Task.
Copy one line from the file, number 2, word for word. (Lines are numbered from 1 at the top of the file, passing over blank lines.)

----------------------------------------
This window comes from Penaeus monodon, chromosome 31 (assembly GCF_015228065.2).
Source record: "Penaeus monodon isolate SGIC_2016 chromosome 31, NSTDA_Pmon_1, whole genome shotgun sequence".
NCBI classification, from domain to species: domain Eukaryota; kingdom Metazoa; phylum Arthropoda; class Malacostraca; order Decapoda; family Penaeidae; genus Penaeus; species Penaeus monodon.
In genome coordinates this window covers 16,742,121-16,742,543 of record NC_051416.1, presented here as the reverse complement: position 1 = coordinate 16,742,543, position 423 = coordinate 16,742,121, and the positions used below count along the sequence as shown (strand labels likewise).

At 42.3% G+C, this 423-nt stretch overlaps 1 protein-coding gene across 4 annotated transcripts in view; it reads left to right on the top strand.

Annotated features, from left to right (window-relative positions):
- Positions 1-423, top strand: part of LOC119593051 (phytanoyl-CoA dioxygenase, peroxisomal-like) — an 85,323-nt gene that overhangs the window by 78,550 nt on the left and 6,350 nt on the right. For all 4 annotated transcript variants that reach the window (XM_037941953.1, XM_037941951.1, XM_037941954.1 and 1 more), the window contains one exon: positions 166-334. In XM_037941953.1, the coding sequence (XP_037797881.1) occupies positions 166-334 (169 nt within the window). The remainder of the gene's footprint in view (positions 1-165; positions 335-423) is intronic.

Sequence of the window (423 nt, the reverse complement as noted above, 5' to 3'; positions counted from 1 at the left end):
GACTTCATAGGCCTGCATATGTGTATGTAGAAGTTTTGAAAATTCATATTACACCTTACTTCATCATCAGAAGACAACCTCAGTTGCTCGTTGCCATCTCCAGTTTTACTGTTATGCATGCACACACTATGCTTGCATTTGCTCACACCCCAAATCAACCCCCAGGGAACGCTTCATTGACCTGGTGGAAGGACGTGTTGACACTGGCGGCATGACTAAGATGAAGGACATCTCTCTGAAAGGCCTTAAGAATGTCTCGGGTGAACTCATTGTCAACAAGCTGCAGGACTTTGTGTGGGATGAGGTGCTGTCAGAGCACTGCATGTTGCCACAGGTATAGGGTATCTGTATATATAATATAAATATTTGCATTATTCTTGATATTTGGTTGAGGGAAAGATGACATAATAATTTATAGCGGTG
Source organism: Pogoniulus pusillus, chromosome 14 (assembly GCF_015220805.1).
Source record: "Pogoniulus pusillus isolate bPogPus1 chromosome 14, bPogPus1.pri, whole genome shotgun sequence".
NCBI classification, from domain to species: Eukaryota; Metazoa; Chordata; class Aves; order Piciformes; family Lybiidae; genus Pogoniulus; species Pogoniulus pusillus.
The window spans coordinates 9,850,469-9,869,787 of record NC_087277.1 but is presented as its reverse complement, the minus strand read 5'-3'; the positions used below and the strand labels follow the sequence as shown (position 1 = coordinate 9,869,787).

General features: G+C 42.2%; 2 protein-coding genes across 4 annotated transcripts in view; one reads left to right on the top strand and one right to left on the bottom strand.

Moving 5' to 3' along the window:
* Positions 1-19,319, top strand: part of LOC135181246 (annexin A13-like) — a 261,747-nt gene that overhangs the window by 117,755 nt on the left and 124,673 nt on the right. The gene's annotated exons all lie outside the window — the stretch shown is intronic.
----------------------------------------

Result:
Source record: "Penaeus monodon isolate SGIC_2016 chromosome 31, NSTDA_Pmon_1, whole genome shotgun sequence".